I recently read an article by Travis Bradberry, co-author of the best-selling book, Emotional Intelligence 2.0, in which he lays out common mistakes that organizations make that cause good people to quit.
While some rules are necessary, some are not. According to Bradberry, rules tend to exist to halt the outlandish behavior of a few individuals and can alienate your entire workforce. What are some of the worst rules that companies create?
· The six-month rule: no transfers or promotions
· Ridiculous requirements for attendance, leave, and time off
· Restricting internet use
· Bell curves and forced rankings of performance
· Banning mobile phones
· Stealing employees’ frequent-flyer miles
· Draconian e-mail policies.
Bradberry believes that most of the mistakes are easily avoided. In addition, it should come of no surprise to you that it’s not your low performers who are the first to go. Your best employees are usually the first to go, because they have self-confidence and the most options.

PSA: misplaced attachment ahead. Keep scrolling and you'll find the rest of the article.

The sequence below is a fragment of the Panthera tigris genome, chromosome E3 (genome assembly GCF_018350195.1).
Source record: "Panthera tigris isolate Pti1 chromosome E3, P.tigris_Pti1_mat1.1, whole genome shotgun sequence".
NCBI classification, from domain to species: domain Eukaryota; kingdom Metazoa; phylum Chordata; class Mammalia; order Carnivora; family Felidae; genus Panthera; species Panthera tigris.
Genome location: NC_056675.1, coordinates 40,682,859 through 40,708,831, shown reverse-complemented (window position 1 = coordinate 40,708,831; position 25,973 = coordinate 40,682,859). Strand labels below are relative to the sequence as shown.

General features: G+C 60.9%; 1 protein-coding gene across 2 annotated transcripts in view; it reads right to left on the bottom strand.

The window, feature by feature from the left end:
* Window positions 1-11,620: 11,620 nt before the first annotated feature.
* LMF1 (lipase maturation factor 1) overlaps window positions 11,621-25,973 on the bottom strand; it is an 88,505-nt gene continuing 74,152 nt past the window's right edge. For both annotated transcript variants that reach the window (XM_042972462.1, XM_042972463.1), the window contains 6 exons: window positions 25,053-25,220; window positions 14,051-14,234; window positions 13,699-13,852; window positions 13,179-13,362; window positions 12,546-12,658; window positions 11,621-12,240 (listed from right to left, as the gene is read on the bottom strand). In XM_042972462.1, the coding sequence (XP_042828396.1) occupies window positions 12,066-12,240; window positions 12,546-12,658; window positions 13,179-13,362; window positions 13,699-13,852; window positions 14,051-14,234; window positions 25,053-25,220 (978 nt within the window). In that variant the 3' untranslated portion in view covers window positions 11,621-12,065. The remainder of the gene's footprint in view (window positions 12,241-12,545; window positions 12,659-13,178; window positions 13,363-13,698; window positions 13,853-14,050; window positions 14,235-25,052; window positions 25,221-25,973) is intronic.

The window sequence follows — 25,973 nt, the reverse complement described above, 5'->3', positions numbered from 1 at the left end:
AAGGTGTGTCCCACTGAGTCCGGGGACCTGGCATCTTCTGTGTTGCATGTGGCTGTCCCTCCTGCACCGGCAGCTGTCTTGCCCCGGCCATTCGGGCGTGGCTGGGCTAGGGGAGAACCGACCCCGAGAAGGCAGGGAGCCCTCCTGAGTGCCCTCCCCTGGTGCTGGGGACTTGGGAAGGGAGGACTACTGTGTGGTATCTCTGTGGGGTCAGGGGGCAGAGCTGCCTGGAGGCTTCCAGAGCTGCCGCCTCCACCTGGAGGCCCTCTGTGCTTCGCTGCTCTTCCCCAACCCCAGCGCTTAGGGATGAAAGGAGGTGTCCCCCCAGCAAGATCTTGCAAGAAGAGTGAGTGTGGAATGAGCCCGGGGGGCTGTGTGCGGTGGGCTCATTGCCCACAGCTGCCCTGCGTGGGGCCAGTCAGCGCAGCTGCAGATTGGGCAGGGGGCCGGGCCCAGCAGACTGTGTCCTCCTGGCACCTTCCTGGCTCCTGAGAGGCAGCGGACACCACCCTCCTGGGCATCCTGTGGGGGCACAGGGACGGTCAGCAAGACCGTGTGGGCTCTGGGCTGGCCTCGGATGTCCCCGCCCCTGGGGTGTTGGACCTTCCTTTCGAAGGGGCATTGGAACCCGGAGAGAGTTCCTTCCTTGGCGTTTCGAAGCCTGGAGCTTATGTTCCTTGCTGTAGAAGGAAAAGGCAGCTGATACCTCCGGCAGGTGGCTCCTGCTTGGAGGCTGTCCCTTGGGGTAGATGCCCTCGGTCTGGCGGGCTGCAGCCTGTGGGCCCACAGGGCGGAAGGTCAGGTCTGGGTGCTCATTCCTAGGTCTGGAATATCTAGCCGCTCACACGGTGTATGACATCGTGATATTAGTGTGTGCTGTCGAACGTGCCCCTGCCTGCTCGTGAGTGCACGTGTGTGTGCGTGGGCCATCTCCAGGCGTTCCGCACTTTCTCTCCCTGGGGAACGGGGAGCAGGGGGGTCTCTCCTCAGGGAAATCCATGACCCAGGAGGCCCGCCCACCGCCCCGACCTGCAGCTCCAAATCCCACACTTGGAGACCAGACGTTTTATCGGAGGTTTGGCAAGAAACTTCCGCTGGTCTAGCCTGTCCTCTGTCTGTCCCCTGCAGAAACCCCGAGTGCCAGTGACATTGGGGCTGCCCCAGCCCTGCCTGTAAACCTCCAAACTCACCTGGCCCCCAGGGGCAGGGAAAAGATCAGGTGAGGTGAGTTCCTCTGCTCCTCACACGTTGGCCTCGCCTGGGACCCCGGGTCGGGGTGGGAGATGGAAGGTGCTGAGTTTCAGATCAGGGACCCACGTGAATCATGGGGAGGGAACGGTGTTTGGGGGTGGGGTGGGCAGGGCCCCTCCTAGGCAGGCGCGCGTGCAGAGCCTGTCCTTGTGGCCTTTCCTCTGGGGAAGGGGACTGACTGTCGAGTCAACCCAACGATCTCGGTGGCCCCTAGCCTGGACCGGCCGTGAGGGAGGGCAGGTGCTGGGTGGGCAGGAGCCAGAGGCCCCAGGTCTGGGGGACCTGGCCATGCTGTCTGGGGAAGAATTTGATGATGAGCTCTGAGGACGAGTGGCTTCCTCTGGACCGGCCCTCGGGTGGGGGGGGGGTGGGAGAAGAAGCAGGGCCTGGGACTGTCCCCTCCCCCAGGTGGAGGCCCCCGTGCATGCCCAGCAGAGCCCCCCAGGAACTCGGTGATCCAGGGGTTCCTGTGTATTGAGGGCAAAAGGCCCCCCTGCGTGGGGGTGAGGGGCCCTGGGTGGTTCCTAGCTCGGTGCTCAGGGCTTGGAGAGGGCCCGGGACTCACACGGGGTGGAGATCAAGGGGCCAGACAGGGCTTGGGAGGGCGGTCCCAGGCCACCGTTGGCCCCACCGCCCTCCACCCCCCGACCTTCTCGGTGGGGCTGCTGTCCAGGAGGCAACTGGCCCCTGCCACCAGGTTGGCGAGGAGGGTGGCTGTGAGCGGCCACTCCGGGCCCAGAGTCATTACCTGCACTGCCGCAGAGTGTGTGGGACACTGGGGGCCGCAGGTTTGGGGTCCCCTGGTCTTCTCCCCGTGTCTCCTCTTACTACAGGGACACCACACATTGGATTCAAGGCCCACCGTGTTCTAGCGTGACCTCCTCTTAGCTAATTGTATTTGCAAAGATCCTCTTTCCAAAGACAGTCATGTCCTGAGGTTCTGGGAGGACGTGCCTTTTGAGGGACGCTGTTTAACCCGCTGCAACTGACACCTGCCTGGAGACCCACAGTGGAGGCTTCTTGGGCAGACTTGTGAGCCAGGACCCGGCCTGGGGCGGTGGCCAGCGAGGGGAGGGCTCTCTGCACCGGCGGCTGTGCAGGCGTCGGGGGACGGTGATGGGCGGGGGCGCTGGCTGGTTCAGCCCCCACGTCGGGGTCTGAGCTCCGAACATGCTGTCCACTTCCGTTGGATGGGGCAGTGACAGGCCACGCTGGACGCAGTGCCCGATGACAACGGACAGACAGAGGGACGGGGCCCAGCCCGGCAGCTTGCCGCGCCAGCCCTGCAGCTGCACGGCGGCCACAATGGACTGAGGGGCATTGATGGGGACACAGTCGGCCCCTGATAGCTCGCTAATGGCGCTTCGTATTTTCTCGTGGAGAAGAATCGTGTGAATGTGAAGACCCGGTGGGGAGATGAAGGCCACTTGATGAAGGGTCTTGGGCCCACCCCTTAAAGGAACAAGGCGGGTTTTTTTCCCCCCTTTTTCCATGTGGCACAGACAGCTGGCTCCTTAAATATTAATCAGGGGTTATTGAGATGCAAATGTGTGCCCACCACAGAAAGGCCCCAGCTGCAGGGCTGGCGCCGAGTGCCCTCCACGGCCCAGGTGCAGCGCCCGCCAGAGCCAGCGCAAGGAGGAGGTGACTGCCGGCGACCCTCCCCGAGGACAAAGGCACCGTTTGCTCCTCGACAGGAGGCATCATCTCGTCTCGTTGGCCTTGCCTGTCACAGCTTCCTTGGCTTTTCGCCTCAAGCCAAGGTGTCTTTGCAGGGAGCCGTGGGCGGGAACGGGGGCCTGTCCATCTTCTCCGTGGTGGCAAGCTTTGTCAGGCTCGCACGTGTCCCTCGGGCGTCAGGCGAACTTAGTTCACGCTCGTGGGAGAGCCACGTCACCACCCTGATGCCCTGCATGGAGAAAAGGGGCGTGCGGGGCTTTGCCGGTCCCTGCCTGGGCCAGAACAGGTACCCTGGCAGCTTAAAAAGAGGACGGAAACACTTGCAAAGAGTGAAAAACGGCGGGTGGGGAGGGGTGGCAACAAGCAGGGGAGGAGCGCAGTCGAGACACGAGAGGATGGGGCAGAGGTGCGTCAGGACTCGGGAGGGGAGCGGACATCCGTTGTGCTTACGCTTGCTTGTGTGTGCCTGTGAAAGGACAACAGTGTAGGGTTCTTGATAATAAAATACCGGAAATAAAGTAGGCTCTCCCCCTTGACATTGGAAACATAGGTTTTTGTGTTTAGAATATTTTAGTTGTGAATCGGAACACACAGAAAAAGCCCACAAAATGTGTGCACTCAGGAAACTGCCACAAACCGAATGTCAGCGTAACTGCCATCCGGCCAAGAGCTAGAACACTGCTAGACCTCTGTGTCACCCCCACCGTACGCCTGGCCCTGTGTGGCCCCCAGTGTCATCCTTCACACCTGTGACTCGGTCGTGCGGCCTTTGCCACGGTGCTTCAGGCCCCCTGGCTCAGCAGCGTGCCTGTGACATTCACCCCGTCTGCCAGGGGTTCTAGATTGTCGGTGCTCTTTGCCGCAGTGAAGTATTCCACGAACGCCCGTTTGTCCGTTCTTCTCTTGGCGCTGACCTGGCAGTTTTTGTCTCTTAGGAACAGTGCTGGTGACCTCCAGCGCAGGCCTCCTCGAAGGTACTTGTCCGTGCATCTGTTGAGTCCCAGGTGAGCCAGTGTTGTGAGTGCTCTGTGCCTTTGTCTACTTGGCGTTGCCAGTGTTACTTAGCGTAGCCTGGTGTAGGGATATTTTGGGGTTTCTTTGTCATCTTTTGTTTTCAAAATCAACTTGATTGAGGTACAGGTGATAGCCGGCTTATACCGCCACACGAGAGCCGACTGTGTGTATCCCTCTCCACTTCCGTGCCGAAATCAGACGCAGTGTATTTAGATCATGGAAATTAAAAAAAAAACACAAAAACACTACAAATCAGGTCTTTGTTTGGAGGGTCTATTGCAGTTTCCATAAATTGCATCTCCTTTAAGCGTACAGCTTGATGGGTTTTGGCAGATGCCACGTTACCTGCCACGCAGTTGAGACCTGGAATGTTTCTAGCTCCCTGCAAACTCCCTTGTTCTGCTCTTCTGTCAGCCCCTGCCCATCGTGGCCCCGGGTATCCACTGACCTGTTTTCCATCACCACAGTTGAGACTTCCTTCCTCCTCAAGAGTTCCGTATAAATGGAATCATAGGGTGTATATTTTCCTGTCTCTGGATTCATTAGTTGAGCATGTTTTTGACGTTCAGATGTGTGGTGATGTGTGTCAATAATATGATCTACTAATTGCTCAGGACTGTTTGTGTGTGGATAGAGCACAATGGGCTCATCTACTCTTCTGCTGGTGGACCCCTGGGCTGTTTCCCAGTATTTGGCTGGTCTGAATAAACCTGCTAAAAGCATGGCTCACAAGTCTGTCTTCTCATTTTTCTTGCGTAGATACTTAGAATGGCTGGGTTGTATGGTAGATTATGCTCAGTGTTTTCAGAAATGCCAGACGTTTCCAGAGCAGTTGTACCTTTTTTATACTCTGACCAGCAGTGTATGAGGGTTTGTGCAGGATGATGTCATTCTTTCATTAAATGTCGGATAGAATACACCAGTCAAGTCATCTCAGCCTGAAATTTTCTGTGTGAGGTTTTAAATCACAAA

WHAT CAN I DO? The vast majority of these rules are HR- or IT-related, so share this blog with the powers that be in those business units in an effort to educate them. They need to understand that rules and policies often cause employees to disengage and feel micro-managed: two very undesirable outcomes. Your people are your greatest asset. Give them a runway and watch magic happen or give them unnecessary rules and watch disengagement happen. The choice is yours.
Jill Christensen is an employee engagement expert, best-selling author, and international keynote speaker. She is a Top 100 Global Employee Engagement Influencer, authored the best-selling book, If Not You, Who?, and works with the best and brightest global leaders to improve productivity and retention, customer satisfaction, and revenue growth by re-engaging employees. Jill can be reached at +1.303.999.9224 or firstname.lastname@example.org.